In memory of my mother

It was my mom’s funeral yesterday. It was a good day, and I enjoyed meeting some of her friends I hadn’t seen for years, especially from her days before I was born, and learning a little more about her.

Here’s a written adaptation of what I said, especially for those who couldn’t be there.

When someone dies, they take an entire universe with them. Everyone at the funeral, and even those reading this have in some way interacted with that universe, so these are some memories of the forty-one years I was lucky enough to interact with hers.

When I was born, she stopped working to take care of me. It was a sacrifice for her, and she looked back nostalgically at times to her days in the band – she played in Max Adler’s accordion band, which is where she met my dad – and to her time in the United Party youth, where I think she once won secretary of the year.

My dad’s 83rd birthday in 2011

With me at school and needing to get around for sports and the like, she learned to drive. She was in her early fifties by then, and even though the roads of Pinelands were much quieter then, it must have been tough to do, but soon she had my grandfather’s old silver Anglia and could take me around.

I played soccer at school, and, which is probably a surprise to those who knew her in later life, she was always the most vocal and expressive fan, the loudest supporter cheering and shouting from the touchlines. Luckily I was too young to be embarassed, and I always appreciated the support.

I remember scoring a goal once – I was a defender, and it didn’t happen often! I was the complete opposite of her, not at all expressive, so I didn’t do a Ronaldo, whipping my shirt off and sliding across the turf on my knees. Instead, I just turned around and casually walked back to my position while she went crazy on the sideline.

My mom loved research. Some of you may remember the Sunday Times competition from a few years ago where each week clues would be printed, and to find the answer you’d need to go and research in the library. She loved it, and used to spend hours looking up details. My cousin Jenni told me yesterday that she got the final answer right – but not the million rand prize!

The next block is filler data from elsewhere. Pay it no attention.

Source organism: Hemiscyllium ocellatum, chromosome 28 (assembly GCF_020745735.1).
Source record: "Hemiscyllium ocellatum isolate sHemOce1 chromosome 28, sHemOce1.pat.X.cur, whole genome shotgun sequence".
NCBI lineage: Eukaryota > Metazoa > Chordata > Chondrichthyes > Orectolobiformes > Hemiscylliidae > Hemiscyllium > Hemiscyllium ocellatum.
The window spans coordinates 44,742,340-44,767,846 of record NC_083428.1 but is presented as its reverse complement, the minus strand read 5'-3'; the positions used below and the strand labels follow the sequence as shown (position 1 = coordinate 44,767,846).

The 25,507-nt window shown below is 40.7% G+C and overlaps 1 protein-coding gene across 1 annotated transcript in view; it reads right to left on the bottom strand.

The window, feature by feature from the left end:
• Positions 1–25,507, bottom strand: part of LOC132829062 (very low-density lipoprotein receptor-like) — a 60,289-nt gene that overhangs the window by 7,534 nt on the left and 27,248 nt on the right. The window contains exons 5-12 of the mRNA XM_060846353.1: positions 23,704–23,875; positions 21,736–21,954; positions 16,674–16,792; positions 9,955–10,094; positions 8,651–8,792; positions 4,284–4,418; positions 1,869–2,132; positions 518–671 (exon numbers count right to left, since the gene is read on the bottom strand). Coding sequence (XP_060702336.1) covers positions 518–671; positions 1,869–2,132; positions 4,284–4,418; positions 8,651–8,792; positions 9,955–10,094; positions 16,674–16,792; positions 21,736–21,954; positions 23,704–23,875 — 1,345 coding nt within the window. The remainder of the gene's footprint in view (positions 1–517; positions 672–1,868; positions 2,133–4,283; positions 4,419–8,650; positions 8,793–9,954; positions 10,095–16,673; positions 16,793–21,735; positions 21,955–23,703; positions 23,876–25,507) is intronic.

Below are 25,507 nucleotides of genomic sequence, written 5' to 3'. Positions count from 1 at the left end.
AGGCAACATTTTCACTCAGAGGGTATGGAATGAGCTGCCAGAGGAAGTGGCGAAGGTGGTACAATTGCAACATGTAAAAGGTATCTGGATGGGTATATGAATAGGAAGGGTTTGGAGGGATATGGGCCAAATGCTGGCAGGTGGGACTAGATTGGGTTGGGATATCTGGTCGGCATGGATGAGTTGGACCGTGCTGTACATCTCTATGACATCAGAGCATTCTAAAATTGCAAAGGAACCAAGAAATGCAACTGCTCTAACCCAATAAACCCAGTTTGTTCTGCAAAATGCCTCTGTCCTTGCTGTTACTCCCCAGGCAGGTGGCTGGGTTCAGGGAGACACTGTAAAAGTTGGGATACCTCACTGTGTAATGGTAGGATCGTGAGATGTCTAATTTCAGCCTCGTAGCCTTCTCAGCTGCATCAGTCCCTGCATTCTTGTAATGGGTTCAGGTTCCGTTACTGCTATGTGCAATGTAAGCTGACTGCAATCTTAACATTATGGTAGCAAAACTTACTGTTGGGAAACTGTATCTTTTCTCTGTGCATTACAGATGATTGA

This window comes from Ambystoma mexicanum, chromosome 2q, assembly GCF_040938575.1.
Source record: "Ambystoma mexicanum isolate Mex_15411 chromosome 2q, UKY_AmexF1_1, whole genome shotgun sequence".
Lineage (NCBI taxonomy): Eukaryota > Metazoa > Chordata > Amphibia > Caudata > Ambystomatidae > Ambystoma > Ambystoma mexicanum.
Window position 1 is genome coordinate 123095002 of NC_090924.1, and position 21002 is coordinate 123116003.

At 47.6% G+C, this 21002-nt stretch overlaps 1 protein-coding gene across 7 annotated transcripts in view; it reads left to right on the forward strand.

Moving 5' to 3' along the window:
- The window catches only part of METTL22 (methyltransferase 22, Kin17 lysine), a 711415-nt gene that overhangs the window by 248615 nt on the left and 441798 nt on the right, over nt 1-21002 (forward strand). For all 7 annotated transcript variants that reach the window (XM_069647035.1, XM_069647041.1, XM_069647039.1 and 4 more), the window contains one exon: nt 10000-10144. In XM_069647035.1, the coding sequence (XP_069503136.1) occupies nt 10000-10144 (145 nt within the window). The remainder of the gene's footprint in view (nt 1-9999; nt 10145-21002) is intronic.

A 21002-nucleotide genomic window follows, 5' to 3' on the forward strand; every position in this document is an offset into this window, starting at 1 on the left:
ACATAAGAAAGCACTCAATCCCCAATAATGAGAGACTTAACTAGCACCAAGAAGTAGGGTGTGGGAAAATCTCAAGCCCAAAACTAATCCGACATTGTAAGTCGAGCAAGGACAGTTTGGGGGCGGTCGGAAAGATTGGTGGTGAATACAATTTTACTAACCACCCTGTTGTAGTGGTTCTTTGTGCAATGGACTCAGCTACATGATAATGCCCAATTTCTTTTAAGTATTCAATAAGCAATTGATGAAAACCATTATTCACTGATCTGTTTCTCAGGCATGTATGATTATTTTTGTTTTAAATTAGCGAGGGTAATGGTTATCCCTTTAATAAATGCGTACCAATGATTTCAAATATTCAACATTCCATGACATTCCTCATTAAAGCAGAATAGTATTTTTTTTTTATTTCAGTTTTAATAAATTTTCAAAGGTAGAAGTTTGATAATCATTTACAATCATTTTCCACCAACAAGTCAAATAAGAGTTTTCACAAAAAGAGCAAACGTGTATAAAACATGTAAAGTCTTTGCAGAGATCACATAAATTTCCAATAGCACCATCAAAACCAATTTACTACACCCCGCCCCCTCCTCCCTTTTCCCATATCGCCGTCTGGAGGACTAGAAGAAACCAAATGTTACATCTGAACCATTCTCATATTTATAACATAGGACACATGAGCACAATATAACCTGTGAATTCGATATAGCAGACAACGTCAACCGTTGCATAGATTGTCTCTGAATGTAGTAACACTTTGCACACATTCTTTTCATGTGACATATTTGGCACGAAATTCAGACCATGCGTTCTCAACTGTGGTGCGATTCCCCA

But she didn’t only like researching for herself, she did for me as well. I was extremely lazy at school, and would realise the night before that a project was due the next day. However, she’d have everything ready, and would have written the entire project out. All I had to do was write it in my own writing to receive an instant A. Although I can’t remember much about Julius Caesar or Alexander Graham Bell from those projects. But she had a lot more fun doing them than I would have.

I never got any hidings at home, but did come close one day. She had told me I mustn’t run around in the lounge. One day she was out, and, of course, I ran around, and knocked over a glass rooster. It’s still in the lounge today with its patched up tail feathers. When she got back, she was extremely angry, and I remember it vividly, because I never ever saw her that angry. She chased me round the room with a stokie, but never managed to catch me. I’d never thought until a few days ago to ask what significance it had, but Jenni told me today that it probably came from her parents, and this would have been shortly after my grandmother died, so would have had strong sentimental value.

She had a friend, Lorna who lived across the road, and used to come visit most days after work. I used to eavesdrop on their conversations, which were especially interesting when my dad was away – he used to work night shift. Lorna was a strong, loud woman and even when she was whispering I could easily hear from my room. Lorna and my mom are probably responsible for me learning Afrikaans, because whenever they were really trying to keep something from me, they would switch to Afrikaans, but I quickly figured out what they were saying.